I had never heard of this artist and was deeply fascinated. What was hanging there, were paintings for decorating the walls of the Four Seasons restaurants in New York. These paintings reminded me very much of how I decorate walls. I spent about one hour in this dark room, I went back and forth, repeatedly looked at all pictures and was deeply touched. This subtle effect of how colours can influence a room (and moods) was overwhelming.
Now I understood what our friends thought when they looked at my walls and rooms. I decided to transfer techniques for the design of walls on canvas and adapt them to this flexible material.
At a first glance, it might look easy to paint with only one color, but it is quite complicated to bring in texture and depth and trigger emotions.
My two paintings Red and Blue are my first examples of just applying different hues of one colour.
Currently I’m experimenting with the color white, but it still takes a little until I like to show the result to the public.
So far, I have always worked with several colours, with Red I limited myself to one colour, but in different shades: ochre rouge, Rouge de Venise, vermilion. Again, I have worked with different layers and binders, such as marble powder, linseed oil and acrylic.
Ocre Rouge or iron oxide, is a pigmentobtained by calcination ofyellow ochre. The Venetian red is also based on iron oxide and has been used since antiquity for painting. Vermilion has been derived from mercury sulfide but here I used a synthetic pigment, which reacts a bit differently than the other two mineral pigments.
There are a lot of theories about the meaning of colours and the related personality types, and although some are very controversial, there are quite coincident assignments.
Roughly speaking, personality types differ according to their type of temperament (extrovert, introvert) and further regarding sensory perception, intuition, thinking and feeling.
The colour red is associated with extroverted, analytical thinking people. Allocated to red are such attributes like decisive, strong-willed, demanding, task & goal focused, powerful and positive thinking. “Red people” are full of energy and take immediately chances and challenges, tackle problems, and think later, maybe.
It could be that they do not pay much attention on the feelings of others.
No person is only red, just as the picture that I painted. It has different shades of red, which will be probably not perceived by many as red in the traditional sense. The middle part consists of several layers of ochre rouge, which is mixed with various binders and thus the layers are fairly discolored. The lower part consists of Venetian red, a deep, warm shade of red. The upper part is painted in several layers of vermilion on Venetian red. Depending on the source and intensity of light, the colours change.
When thinking about painting with one colour tone, red and blue came into my mind first. Seems, that I am not one hundred percent red 😉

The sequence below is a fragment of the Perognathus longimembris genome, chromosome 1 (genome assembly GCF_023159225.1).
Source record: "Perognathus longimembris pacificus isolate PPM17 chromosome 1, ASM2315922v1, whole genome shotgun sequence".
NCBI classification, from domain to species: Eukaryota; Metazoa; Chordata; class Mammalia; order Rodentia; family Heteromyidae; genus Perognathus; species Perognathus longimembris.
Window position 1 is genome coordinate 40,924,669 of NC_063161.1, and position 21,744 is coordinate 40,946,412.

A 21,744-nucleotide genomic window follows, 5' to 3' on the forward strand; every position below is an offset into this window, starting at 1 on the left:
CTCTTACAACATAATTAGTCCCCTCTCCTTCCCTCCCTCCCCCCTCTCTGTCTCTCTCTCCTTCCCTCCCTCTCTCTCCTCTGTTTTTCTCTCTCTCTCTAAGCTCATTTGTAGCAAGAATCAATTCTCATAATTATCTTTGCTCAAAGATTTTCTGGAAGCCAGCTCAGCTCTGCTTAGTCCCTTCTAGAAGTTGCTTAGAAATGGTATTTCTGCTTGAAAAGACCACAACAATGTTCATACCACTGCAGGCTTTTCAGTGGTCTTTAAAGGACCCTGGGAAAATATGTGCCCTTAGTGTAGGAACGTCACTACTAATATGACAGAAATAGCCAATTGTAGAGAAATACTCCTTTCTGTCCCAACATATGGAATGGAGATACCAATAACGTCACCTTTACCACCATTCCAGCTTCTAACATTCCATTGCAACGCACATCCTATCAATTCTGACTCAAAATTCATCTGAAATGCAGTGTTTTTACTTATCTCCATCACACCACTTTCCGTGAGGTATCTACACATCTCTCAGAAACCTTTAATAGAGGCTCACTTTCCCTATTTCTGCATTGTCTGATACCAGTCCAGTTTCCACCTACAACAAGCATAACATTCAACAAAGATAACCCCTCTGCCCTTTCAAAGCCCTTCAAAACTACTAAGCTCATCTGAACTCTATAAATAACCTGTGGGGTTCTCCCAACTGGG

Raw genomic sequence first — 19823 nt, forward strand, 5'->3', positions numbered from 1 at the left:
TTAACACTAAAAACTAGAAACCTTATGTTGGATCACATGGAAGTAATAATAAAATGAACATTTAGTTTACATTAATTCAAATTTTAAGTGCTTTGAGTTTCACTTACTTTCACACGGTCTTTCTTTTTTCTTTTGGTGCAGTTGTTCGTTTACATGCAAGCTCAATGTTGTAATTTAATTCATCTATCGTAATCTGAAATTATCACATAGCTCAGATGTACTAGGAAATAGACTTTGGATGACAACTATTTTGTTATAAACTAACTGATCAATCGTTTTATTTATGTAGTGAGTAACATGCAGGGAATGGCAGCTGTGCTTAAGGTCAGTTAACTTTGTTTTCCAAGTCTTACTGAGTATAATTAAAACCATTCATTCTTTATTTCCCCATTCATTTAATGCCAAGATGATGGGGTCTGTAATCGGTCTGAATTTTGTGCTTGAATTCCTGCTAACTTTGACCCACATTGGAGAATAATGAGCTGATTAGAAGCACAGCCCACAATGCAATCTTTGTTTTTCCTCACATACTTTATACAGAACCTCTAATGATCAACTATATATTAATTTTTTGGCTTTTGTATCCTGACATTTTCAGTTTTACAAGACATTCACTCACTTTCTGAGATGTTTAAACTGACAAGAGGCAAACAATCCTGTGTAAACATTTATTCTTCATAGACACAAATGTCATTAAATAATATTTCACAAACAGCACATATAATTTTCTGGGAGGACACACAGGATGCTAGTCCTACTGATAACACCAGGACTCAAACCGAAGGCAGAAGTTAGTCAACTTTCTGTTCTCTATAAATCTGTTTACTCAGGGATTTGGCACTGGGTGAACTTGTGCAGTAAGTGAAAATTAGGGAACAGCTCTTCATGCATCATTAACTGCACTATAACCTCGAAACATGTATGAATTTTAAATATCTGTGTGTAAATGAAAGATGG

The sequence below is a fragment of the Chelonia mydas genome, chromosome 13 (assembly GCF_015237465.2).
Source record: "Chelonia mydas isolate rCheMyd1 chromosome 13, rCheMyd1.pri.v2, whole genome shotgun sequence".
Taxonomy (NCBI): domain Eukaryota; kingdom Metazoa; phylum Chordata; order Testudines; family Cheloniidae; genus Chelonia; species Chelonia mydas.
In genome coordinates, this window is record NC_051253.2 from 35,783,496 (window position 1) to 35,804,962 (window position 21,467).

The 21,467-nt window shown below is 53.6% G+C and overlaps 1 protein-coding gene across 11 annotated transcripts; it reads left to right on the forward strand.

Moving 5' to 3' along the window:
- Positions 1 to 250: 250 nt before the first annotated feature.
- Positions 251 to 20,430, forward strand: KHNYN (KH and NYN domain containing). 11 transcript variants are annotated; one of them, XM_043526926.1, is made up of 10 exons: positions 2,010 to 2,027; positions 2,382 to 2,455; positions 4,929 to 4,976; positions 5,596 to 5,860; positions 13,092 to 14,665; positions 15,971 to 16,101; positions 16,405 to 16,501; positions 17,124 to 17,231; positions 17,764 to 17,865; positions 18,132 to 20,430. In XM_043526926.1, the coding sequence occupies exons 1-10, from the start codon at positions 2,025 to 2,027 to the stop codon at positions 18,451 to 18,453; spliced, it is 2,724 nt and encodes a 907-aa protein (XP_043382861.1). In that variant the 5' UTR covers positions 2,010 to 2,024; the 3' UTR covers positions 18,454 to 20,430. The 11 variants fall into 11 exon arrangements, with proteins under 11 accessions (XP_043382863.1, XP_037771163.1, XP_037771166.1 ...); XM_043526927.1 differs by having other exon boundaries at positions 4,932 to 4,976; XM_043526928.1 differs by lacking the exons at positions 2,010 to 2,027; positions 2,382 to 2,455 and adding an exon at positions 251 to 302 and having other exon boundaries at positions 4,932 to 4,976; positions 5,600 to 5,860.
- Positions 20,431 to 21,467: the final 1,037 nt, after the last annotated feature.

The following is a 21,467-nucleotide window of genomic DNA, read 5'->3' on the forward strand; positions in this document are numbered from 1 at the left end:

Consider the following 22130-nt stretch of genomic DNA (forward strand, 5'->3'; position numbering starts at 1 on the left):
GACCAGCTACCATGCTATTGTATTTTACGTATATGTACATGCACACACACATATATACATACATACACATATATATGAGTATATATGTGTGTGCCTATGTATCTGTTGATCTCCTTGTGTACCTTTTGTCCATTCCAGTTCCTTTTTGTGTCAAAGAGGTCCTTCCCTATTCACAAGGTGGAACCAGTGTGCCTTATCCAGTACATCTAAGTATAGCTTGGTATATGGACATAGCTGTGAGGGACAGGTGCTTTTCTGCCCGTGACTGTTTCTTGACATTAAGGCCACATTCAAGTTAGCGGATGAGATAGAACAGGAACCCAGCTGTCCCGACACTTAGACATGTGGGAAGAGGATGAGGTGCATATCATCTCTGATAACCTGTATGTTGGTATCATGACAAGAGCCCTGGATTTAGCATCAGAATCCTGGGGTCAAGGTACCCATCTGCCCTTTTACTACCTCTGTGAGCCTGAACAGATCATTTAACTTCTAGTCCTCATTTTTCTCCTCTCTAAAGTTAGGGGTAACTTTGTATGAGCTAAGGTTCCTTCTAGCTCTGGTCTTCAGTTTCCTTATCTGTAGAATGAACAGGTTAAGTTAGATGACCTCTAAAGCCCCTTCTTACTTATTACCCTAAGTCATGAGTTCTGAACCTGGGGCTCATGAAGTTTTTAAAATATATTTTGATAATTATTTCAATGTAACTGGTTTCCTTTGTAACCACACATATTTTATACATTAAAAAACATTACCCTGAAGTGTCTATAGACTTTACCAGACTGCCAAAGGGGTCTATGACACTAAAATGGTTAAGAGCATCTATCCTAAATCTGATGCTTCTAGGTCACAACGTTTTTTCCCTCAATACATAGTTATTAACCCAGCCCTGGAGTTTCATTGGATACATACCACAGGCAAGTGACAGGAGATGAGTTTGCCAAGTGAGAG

Rush, hurry up to get the subway, the bus, the plane, be on time at the office. Countlessphone calls, talking to employees and customers, power struggles.
In between eating a bit, little fresh air, always under time pressure. Fast organizing a few personal things. Shopping food online, something healthy, if possible.
Even more quickly, make a little sport.
Getting back home, tired.
Hardly time to breathe, few highlights.
When started, I had a very precise image in my head how it should be. I wanted to create two colour blocks in orange and grey, in graduated layers to achieve depth. Orange and grey are in between colours. Orange is a warm colour, between red and yellow and can be seen as “joie de vivre” while grey is a boring, inanimate and nebulous colour, often used to express melancholy. Somehow I thought it’s a nice colour combination.
Anyway, I did not think of these meanings when I started but the first result was very appalling for me. That was not me! It was too wishy-washy, alien to me. I am a straight person, say what I am thinking and do what I am saying, sometimes challenging, but never undefinable.
I had an internal dialogue, one part of myself is very controlled, rational and logic, the other part is rather impulsive, passionate and hardly to retard, especially when it comes to explore something.
The next day I went back to my painting and started with different layers of blue to find my peace again, red for expressing power and passion and white for the rational part of me. It was naturally to separate the two blocks with a strong dark line.
The different colours I used are gleaming through, giving depth and showing a sort of turbulences. This impression has been enhanced by a high-gloss finish.
Exactly how I felt at the end of my first painting, churned up inside but somehow satisfied. I found something new to follow.